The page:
On ARM Servers and Portable PCs, Linux Is Growing as a Pre-Loaded Option

by Ostatic Staff - Nov. 02, 2012

When many of us think of Linux, we think of our own roll-your-own deployments of it on our own devices, but there is a fast-growing trend toward powerful companies with commercial interests driving desktop and server systems that run Linux.

Linaro, the not-for-profit engineering organization developing open source software for the ARM architecture, has announced the formation of the Linaro Enterprise Group (LEG) and the addition of AMD, Applied Micro Circuits Corporation, Calxeda, Canonical, Cavium, Facebook, HP, Marvell and Red Hat as Linaro members. The powerful companies will work together on ARM servers that run Linux. Meanwhile, many new desktop systems are arriving with Linux pre-loaded.

Facebook, Red Hat, Hewlett-Packard and the other companies backing Linaro's initiative are going to develop Linux OS software for the next generation of ARM-based servers, which should result in low cost but powerful servers with all the flexibility that comes with Linux. Linux, of course, is already a phenomenon on servers, as we noted here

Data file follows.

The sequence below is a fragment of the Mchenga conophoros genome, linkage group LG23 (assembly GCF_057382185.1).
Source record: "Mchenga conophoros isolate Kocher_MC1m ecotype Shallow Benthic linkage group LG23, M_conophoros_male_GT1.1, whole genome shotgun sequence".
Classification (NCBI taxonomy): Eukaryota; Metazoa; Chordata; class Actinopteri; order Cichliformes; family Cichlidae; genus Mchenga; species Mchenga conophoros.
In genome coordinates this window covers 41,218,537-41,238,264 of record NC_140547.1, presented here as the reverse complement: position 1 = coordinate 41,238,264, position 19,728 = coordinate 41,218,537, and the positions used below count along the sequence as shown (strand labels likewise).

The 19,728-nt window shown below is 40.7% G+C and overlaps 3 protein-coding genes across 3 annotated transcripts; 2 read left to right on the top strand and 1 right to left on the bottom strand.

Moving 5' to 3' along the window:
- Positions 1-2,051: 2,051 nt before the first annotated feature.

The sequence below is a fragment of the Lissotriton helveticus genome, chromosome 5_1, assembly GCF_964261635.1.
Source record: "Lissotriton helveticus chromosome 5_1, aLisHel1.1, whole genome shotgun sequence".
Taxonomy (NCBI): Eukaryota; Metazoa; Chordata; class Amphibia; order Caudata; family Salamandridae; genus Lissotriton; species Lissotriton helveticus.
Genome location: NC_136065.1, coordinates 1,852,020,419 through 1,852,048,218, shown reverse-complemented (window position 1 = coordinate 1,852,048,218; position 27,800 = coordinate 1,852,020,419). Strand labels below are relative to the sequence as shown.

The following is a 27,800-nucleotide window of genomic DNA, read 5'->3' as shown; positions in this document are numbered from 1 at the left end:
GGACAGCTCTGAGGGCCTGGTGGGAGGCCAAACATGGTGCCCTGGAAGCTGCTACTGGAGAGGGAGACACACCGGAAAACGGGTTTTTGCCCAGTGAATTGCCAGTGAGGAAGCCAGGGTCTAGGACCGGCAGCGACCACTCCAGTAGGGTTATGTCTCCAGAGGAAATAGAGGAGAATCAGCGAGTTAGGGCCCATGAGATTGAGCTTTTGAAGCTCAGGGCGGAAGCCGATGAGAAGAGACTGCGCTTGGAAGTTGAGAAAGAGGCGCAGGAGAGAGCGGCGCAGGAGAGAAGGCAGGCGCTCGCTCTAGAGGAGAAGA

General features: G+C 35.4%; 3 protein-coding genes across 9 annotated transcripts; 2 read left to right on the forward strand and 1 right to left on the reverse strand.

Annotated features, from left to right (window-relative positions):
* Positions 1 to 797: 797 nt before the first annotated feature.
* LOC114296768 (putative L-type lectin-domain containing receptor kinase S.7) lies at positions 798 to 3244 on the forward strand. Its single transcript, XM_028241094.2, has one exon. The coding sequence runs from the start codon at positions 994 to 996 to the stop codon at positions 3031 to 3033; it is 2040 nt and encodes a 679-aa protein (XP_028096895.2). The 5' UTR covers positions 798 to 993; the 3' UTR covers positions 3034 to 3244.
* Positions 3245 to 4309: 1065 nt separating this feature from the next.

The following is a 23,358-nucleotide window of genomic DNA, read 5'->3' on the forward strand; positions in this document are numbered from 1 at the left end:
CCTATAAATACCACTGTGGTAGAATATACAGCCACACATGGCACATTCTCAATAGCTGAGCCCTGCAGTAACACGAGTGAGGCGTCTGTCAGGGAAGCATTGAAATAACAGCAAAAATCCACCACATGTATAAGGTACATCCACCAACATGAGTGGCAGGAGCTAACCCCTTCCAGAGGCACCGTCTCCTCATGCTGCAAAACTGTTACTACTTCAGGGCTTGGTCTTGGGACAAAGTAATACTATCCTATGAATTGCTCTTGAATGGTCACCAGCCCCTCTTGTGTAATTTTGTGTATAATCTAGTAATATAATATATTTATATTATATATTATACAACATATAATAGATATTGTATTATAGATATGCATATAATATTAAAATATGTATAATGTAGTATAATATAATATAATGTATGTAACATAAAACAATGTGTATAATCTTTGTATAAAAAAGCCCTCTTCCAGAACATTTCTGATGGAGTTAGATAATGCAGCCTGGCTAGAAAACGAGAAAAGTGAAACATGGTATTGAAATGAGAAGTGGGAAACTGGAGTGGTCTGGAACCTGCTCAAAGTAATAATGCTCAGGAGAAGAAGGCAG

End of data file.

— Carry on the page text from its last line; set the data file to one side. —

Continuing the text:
“Linux is driving innovation in every area of computing from mobile and embedded to the cloud. Linaro’s enterprise efforts will bring together software engineers to help accelerate Linux development for ARM servers, and we’re confident that this new server-focused group will advance Linux in these areas and offer additional choices to Linux users around the world.” said Jim Zemlin, executive director of the Linux Foundation.

According to Linaro's announcement:

"ARM servers are expected to be initially adopted in hyperscale computing environments, especially in large web farms and clusters, where flexible scaling, energy efficiency and an optimal footprint are key design requirements. The Linaro Enterprise Group will initially work on low-level Linux boot architecture and kernel software for use by SoC vendors, commercial Linux providers and OEMs in delivering the next generation of low-power ARM-based 32- and 64-bit servers. Linaro expects initial software delivery before the end of 2012 with ongoing releases thereafter."

Meanwhile, Linux as a pre-loaded option on portable computers is also a growing phenomenon. As we've covered, Dell has steadily delivered laptops running Linux. And, Asus and other vendors are joining the effort. Even the much talked about $249 Chromebook from Google tips its hat to pre-loaded Linux, since Chrome OS is based on Linux.  On both portables and servers, Linux has a bright future as a pre-loaded OS.